John was appointed clinical immunologist and immunopathologist to an earlier iteration of the Canterbury District Health Board- (CDHB) in 1989 after completing specialist training at Flinders Medical Centre Adelaide. For over 25 years he worked in general medicine as well as specialist immunology. He has clinical and laboratory experience in his specialist field encompassing organ specific and systemic autoimmunity, auto inflammation, primary immunodeficiency and allergy. He has a number of diagnostic and research interests including the determinants of good clinical decision making. He is a clinical senior lecturer with the Christchurch School of Medicine and Health Sciences, University of Otago and advanced trainee supervisor and past examiner for both the Royal College of Pathologists of Australasia (RCPA) and the Royal Australasian College of Physicians (RACP). He is a past NZ president, past board member and past Honorary Treasurer RACP and past president of the New Zealand Rheumatology Association. He holds a graduate diploma from the Australian Institute of Company Directors. He has provided advice to Health Commissioners (and other government agencies) in both New Zealand and Australia. He was a member of the Choosing Wisely working group and is a member of the Ambulatory Therapies Governance Committee of the CDHB.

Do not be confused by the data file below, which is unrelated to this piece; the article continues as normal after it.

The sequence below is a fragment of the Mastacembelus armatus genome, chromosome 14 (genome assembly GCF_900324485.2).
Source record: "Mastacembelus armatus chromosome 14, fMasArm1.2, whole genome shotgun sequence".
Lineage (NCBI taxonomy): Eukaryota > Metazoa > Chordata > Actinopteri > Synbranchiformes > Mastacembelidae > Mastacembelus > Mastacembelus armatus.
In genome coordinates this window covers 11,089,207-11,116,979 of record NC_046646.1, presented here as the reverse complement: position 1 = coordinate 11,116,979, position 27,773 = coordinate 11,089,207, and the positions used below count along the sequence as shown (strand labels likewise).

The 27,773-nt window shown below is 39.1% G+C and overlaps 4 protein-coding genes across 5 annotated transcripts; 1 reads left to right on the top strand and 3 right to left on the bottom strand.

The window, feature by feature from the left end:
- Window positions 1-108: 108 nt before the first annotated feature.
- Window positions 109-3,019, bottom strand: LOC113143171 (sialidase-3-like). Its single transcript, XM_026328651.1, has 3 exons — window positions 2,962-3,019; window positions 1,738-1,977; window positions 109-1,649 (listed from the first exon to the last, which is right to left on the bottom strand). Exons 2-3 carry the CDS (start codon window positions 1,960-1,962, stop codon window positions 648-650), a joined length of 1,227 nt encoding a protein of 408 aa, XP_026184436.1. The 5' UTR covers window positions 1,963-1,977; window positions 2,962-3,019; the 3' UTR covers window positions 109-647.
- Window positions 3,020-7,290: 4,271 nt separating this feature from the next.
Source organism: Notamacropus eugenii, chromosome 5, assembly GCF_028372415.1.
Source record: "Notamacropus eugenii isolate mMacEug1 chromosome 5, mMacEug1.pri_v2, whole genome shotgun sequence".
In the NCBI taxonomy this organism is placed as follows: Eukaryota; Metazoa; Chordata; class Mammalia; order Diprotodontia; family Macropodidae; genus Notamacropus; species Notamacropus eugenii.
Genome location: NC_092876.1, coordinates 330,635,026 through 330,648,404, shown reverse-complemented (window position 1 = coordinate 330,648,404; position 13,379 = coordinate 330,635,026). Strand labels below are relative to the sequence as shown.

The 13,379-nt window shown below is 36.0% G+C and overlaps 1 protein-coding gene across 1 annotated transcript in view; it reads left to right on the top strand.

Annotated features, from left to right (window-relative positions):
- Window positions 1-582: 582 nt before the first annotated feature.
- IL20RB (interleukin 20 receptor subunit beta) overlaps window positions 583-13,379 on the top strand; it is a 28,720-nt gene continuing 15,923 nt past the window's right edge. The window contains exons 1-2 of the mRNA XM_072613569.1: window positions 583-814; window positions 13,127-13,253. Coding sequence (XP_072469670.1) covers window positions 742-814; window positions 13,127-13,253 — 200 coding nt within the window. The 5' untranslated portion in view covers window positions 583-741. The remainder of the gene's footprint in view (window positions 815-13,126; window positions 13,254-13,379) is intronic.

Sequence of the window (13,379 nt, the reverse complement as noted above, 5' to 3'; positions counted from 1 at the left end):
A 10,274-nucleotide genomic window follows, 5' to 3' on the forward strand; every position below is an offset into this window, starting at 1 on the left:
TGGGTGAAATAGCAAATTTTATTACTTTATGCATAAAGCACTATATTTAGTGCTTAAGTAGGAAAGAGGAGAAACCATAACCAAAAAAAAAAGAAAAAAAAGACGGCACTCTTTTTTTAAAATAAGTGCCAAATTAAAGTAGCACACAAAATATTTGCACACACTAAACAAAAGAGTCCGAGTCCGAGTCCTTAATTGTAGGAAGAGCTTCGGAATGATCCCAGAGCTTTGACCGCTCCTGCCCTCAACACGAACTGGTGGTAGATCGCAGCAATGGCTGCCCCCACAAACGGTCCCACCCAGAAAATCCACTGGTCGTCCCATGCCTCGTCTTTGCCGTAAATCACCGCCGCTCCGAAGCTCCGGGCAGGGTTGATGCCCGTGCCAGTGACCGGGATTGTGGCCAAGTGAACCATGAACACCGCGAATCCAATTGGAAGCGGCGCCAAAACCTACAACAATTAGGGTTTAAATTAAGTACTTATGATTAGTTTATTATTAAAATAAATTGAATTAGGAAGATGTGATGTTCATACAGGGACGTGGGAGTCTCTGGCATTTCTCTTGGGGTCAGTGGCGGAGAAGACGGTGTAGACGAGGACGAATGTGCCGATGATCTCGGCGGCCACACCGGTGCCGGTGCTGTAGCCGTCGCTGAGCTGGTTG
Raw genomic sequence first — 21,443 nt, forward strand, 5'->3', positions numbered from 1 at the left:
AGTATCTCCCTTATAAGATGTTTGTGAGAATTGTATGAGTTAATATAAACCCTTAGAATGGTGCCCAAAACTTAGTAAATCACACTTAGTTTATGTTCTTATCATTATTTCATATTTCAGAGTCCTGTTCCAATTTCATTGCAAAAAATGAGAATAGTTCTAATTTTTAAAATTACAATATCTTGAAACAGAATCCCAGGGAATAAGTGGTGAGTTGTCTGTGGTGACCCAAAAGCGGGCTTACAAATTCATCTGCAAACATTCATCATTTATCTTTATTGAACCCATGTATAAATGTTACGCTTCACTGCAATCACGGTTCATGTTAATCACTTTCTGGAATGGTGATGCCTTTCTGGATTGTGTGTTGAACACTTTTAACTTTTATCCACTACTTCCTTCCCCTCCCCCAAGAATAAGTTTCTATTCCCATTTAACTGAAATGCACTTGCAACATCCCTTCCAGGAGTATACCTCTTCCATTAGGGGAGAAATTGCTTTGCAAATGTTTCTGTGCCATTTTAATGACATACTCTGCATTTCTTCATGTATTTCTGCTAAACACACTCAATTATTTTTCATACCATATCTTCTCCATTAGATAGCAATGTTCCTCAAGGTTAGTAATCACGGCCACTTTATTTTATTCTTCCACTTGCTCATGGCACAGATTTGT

Autoantibodies In Nerve And Muscle Diseases: Utility And Casual Inference
Receptor specific autoantibodies may be useful as biomarkers and/or as therapeutic targets in an increasing number of central, peripheral nervous system and muscle diseases. Although considered relatively rare, the spectrum of autoimmune encephalopathies, autoimmune peripheral neuropathies, autoimmune neuromuscular and autoimmune muscle disease has widened. Both endogenous and exogenous triggers are recognised. Derangements in efferocytosis, molecular mimicry and epitope spreading provide an explanation for immunopathogenesis and a rational for therapy. For many of these diseases delayed diagnosis and delayed therapy results in poorer and, at times, fatal outcomes. Delaying treatment while awaiting the result of an autoantibody test may be detrimental. More recently described examples of these disorders will be used to highlight how clinical, laboratory and therapeutic strategies can be integrated in management.